Astonishing X-Men, Moonstruck, Generation Gone & More in Required Reading: Comics for 7/12/17

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<i>Astonishing X-Men</i>, <i>Moonstruck</i>, <i>Generation Gone</i> & More in Required Reading: Comics for 7/12/17

July is ricocheting past like a sweaty bat out of Hell, and you know what that means: San Diego Comic-Con is just around the corner, primed to flood our feeds with new comic announcements, high-profile movie and TV news and a fleet of instantly sold-out collectibles that will fetch insane markups on eBay. While SDCC is an important mid-summer marker that often brings the biggest comic news of the remainder of the year, most of us probably aren’t planning to trek out to California this coming weekend, which will leave plenty of time for reading this week’s new comic releases. Marvel leads the pack with its latest Astonishing X-Men volume, this time eschewing one A-list artist for a fleet of rotating premiere pencilers. Former Marvel bad boy Ales Kot returns with a new Image series, Jason Shiga’s blackly humorous Demon continues, Moonstruck brings a popular fan-fiction format to print, Dark Horse imports Lovecraft manga, James Bond tackles a too-real Russian plot and DuckTales returns to comics in style. If you’re headed to SDCC: god speed. If you’re kicking it locally, kick back with one of these quality reads.


STL050265.jpeg Astonishing X-Men #1
Writer: Charles Soule
Artist: Jim Cheung
Publisher: Marvel Comics 
 X-Men Gold was positioned as the flagship X-book for this new era, only to be quickly supplanted by the announcement of Charles Soule on Astonishing X-Men with a rotating crew of A-list artists including Phil Noto and Ron Garney. While the opportunity to see grandmasters like launch artist Jim Cheung contribute to the X-Men universe is welcome, the lack of a consistent visual identity may hamper the book’s ability to attract and maintain a steady readership—especially among new and casual readers who may not anticipate following a book that looks drastically different month to month. That pitfall aside, Soule has been one of the few bright spots in the recent X-Men history, scripting the shockingly good Death of Wolverine and Death of X mini-series, and Cheung is among the most polished practitioners of straightforward superhero art currently contributing to Marvel. Soule has assembled an eclectic squad of mutants—essentially a fan-favorite grab bag of characters who’ve been off the table for a bit, from Gambit to Mystique to Bishop, led by Old Man Logan against the Shadow King, the psychic threat who returned to prominence recently as the big bad in FX’s Legion series. The X-Men are undoubtedly in a better spot than they were a year ago, but the franchise still has a long way to go to reclaim earlier glories. Fingers (and claws) crossed that Soule can help get them there. Steve Foxe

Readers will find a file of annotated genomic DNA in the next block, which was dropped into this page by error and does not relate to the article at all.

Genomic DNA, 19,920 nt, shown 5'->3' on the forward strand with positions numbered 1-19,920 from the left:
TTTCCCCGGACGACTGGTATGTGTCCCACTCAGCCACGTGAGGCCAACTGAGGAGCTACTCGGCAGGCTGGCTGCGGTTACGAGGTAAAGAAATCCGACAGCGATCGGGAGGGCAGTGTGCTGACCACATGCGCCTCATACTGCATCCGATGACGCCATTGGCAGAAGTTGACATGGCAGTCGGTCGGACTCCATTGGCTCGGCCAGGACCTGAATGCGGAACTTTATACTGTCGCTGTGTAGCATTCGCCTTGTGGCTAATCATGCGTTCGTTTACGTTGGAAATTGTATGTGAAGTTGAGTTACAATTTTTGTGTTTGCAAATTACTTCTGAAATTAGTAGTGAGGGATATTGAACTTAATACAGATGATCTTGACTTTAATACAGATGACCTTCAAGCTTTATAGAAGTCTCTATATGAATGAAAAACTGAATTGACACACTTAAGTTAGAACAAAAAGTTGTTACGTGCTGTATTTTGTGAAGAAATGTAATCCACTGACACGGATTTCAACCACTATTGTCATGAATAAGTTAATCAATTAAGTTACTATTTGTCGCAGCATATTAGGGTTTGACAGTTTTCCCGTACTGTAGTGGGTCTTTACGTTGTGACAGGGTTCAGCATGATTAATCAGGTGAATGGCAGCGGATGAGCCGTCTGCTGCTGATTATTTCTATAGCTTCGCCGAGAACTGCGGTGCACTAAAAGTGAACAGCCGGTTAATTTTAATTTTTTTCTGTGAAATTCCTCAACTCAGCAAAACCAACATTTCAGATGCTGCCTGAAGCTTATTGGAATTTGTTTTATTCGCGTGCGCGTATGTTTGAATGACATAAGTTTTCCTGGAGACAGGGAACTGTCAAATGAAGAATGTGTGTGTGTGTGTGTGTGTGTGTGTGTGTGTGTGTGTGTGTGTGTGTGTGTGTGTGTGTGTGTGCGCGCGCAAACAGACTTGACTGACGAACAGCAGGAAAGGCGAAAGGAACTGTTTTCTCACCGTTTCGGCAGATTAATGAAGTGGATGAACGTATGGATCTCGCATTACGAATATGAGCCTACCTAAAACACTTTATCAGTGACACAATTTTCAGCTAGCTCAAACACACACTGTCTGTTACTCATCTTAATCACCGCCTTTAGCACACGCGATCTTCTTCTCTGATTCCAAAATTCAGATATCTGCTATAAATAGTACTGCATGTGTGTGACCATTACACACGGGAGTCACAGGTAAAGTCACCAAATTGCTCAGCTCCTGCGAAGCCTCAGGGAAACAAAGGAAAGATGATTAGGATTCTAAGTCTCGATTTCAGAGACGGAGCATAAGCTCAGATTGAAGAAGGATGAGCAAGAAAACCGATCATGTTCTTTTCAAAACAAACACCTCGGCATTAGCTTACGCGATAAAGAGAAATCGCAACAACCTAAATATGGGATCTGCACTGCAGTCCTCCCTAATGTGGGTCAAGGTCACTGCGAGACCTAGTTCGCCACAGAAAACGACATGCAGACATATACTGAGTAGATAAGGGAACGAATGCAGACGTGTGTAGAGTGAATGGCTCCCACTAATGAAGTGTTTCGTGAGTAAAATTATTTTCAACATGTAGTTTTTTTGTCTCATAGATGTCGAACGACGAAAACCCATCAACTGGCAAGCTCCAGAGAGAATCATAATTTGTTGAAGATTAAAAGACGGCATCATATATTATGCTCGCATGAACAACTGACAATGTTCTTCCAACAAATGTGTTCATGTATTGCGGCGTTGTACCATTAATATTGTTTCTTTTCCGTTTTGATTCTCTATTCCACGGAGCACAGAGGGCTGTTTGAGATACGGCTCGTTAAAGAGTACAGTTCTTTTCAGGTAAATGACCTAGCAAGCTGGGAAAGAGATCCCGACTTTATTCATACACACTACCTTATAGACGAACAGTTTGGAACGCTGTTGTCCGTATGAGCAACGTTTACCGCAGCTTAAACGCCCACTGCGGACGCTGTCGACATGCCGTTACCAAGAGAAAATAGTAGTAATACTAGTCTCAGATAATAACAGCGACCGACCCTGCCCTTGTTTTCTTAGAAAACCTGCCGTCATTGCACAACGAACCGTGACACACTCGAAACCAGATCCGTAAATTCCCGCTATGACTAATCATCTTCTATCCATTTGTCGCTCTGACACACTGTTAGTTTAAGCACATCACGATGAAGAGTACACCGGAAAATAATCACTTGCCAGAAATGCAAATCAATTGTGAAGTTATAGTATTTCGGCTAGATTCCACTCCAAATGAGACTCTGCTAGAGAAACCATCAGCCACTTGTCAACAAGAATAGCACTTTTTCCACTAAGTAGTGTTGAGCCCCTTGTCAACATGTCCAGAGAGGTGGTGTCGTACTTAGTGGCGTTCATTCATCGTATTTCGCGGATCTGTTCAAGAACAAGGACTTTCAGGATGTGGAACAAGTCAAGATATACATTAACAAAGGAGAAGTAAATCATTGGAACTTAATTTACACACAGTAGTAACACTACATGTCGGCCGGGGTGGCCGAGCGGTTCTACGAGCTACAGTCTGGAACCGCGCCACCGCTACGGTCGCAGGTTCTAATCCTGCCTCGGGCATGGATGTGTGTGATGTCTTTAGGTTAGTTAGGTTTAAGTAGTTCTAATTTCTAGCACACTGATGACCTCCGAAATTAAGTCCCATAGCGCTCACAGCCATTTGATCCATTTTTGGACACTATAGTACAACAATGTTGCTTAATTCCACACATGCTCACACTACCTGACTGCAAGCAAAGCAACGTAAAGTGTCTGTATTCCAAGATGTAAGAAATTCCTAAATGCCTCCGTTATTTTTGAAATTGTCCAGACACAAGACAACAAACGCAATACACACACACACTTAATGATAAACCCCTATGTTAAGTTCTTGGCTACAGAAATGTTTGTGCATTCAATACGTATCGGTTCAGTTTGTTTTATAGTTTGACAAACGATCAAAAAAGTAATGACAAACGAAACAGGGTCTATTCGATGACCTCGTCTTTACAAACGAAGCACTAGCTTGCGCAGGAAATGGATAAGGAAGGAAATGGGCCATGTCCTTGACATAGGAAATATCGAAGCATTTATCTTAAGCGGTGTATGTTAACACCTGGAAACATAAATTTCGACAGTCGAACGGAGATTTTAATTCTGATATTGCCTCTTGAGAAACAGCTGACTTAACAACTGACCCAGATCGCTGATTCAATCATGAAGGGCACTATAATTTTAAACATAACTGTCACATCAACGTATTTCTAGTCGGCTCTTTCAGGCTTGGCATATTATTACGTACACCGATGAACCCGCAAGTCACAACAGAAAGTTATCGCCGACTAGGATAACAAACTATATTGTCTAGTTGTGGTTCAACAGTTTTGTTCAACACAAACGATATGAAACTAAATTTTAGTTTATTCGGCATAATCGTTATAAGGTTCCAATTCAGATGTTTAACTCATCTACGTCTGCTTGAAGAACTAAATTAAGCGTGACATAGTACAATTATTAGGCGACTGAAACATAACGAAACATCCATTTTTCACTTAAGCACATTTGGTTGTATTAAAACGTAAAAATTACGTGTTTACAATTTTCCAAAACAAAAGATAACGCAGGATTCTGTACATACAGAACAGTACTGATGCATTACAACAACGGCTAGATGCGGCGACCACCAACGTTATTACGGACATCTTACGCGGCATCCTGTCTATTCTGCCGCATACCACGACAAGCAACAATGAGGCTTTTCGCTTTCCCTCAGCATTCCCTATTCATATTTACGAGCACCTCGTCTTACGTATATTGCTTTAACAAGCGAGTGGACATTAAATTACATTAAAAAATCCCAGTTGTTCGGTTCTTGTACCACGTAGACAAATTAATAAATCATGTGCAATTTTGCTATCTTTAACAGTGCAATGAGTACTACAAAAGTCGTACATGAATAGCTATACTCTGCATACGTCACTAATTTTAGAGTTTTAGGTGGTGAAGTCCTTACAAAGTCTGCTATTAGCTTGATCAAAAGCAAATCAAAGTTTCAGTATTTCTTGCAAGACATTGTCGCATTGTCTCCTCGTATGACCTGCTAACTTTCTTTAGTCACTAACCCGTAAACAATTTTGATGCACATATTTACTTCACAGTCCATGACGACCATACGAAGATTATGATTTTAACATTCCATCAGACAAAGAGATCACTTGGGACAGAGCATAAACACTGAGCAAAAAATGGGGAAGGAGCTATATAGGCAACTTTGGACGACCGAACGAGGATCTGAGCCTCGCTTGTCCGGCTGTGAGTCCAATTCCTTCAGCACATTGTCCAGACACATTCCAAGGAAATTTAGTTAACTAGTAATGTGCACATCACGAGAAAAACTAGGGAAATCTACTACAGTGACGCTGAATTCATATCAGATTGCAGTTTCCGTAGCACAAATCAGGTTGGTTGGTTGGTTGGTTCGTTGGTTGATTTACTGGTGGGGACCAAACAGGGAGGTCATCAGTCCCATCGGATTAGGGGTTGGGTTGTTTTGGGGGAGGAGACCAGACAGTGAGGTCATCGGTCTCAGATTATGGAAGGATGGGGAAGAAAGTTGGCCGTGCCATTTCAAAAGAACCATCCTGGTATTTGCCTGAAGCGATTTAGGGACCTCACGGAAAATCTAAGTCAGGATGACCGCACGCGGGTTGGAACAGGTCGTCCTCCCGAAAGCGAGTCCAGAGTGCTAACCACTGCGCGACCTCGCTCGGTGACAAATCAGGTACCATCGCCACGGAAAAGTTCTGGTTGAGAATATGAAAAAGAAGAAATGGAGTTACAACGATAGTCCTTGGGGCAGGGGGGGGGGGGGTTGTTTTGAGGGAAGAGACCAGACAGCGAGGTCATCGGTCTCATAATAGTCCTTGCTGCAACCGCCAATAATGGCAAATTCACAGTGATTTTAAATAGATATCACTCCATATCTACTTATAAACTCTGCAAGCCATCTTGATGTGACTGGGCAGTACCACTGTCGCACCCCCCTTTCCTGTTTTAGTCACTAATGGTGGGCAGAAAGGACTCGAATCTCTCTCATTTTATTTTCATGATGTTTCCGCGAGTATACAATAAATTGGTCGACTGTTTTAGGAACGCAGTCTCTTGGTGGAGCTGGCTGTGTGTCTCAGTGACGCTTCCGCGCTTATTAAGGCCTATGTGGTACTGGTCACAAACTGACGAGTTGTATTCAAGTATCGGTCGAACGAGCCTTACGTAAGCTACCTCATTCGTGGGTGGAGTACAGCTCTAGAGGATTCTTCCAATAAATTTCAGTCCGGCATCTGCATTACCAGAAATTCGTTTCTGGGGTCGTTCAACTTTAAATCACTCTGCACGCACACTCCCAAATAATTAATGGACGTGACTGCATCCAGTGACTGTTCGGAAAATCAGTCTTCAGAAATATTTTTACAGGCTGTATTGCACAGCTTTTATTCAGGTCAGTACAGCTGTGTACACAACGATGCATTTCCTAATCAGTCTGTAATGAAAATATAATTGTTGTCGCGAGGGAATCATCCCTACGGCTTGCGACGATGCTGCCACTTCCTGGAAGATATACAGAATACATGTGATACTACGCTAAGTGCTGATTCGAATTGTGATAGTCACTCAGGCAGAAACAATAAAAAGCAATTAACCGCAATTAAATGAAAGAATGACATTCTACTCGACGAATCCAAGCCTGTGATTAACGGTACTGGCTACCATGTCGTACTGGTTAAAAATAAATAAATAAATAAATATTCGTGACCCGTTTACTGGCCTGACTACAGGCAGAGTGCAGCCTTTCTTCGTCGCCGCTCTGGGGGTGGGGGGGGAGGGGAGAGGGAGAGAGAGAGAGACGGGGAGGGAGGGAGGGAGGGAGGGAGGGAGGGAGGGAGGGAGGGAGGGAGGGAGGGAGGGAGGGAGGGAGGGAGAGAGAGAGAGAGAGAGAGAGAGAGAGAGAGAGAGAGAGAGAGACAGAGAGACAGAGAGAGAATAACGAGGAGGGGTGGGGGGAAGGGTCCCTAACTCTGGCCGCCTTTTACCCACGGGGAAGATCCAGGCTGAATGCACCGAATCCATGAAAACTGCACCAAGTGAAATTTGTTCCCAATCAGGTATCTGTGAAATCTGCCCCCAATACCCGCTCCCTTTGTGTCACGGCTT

STL047935.jpeg Demon Vol. 3
Writer/Artist: Jason Shiga
Publisher: First Second
Just last week, Paste praised publisher First Second for its collection of winsome, creative kids comics from Ben Hatke, Maris Wicks and Jame Kochalka. Lest we pigeonhole, their line also includes notable work about a man whose consciousness slips into a new body every time he commits graphic suicide. Through two volumes, Jason Shiga’s Demon has remained caustically intelligent, funny and mildly sociopathic. It also has a strong base in math and logistics, because Shiga studied them at Berkeley and why the hell not? Moral qualms aside, Shiga’s uncompromising vision only deepens in absurdity—a ridiculous and artful cartooning algorithm from which you can’t look away. All of his strips were once available online, but have permanently segued to these editions. The linework is stylized and thick, adept at rendering mutilation and tedium with equal and intentional indifference. Suffice to say, Shiga probably isn’t religious or even a secular humanist. Whether you enjoy it or not, Demon is bloody, intelligent fun and unlike any other comic available. Sean Edgar


ducktales0.jpg DuckTales #0
Writer: Joe Caramagna
Artists: Paolo Campinoti, Andrea Greppi, Gianfranco Florio
Publisher: IDW Publishing